DeLeo sheds more light on non-disclosures

Now says 15 of the 33 were part of a reduction in force

STATE HOUSE NEWS SERVICE

HOUSE SPEAKER ROBERT DELEO used two different figures this week in describing the number of non-disclosure agreements signed by departing House employees during his tenure, and an explanation for that discrepancy has now emerged.

DeLeo’s office said Thursday that “approximately 33” people who were terminated or left in a manner other than voluntary resignation “were offered a small severance package in exchange for executing a written agreement.”

On Friday, DeLeo said, “If you come right down to it, there’s about 18 of them that really could be looked at, over the 10 years that I’ve been there, two a year maybe.”

According to DeLeo’s office, the remaining 15 of the 33 staffers signed agreements when they left as part of a reduction in the workforce in 2009 after the economic downturn. The workforce reduction, along with 13 salary reductions, were projected at the time to produce an aggregate savings of $1.2 million.

The use of nondisclosure agreements in the House came to light after Methuen Rep. Diana DiZoglio disclosed on the House floor Thursday that in 2011, she signed an agreement including nondisclosure and non-disparagement clauses after discredited rumors about inappropriate behavior prompted her boss — former Republican Rep. Paul Adams — to fire her.

DiZoglio said she worried NDAs could be used to silence critics or cover up misbehavior, and that the officials “responsible for requiring these NDAs in the past have been very careful in choosing not to document in the language of these agreements why certain employees have had to sign them.”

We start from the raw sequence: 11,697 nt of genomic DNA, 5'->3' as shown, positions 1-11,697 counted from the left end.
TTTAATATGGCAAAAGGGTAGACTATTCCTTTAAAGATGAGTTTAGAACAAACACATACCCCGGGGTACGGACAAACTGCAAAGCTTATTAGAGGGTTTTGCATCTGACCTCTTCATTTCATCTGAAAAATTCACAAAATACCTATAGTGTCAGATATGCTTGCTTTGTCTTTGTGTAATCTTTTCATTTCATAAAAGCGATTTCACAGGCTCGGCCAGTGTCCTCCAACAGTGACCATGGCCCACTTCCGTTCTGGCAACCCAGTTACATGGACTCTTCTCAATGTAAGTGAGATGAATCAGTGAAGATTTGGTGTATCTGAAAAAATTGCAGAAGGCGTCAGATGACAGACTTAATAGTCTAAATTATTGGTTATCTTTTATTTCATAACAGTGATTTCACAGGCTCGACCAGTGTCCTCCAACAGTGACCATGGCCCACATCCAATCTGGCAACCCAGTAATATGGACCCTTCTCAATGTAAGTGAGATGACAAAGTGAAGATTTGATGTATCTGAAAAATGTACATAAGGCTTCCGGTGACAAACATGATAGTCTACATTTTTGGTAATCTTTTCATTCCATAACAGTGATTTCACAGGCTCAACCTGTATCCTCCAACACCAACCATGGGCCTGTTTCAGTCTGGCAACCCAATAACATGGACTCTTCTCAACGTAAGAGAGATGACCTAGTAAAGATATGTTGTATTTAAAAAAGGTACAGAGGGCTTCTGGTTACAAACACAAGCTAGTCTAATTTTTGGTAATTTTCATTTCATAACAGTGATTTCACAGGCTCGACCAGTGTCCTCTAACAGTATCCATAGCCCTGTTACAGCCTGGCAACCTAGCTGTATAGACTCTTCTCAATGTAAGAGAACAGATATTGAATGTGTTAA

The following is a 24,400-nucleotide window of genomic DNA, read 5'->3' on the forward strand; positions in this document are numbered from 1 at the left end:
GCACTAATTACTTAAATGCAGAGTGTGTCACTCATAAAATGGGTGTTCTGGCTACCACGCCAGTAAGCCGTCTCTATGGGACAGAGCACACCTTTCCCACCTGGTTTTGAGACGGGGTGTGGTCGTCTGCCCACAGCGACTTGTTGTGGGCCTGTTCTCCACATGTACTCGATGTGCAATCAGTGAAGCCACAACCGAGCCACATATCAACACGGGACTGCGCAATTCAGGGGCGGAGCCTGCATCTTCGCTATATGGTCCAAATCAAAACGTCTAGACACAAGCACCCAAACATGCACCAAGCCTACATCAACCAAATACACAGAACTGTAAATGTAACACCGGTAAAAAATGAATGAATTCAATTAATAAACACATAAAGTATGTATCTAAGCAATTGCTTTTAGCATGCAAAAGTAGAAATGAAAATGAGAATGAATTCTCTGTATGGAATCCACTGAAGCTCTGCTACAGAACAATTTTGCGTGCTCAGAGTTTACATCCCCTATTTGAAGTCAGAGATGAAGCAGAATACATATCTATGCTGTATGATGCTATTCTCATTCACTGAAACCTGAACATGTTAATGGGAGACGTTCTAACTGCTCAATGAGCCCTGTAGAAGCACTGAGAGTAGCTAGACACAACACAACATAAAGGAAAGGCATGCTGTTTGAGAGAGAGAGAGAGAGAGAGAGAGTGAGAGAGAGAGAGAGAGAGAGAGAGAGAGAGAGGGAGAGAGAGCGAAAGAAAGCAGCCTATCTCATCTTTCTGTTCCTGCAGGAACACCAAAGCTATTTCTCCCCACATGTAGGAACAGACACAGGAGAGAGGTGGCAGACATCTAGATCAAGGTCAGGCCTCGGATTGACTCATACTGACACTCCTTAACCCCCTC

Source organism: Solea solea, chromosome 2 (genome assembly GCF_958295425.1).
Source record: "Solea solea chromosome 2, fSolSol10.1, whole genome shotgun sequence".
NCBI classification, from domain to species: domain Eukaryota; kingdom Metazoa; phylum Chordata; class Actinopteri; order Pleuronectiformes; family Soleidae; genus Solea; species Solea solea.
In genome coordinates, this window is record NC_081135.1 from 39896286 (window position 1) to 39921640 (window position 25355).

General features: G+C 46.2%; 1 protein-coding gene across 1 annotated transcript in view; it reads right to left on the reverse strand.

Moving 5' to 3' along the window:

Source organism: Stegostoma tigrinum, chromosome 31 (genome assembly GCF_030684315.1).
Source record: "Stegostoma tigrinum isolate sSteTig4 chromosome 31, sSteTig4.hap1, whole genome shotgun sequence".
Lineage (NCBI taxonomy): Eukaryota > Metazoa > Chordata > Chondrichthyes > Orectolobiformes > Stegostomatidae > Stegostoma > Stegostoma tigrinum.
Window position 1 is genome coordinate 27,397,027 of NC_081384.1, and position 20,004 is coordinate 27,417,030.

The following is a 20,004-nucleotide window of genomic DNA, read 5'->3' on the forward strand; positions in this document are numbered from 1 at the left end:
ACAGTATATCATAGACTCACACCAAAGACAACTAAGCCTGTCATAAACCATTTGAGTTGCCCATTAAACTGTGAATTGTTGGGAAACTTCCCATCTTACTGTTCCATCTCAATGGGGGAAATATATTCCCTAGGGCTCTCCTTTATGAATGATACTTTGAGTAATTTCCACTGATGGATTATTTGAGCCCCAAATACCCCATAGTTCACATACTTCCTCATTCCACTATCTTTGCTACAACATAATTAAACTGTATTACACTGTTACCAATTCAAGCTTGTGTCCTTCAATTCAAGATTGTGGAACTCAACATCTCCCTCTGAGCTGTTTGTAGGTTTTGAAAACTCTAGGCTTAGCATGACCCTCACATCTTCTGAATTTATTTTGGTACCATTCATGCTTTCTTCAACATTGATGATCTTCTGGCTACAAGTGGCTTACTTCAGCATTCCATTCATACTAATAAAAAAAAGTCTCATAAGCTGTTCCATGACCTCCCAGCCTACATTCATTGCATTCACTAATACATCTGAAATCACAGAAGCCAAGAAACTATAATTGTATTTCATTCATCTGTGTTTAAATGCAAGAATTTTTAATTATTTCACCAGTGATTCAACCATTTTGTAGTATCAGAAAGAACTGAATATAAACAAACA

DeLeo, a Winthrop Democrat, has served as speaker since January 2009.

The House currently employs 480 people, according to DeLeo’s office, and more than 860 employees have left since 2010. Approximately 150 had their employment terminated or left in a way other than voluntarily resigning, and the 33 who signed the agreements were among that group.

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The agreements are a “formalized process for providing terminated employees with a modest severance benefit,” and none were signed to settle complaints of sexual harassment, DeLeo’s office said.

“To put this all in context, exclusive of the layoffs, on average the House executed 2.25 employment related agreements per year over the 8-year period from 1/1/10 through 12/31/17. During this same 8-year period, more than 860 employees concluded their employment with the House,” according to DeLeo’s office.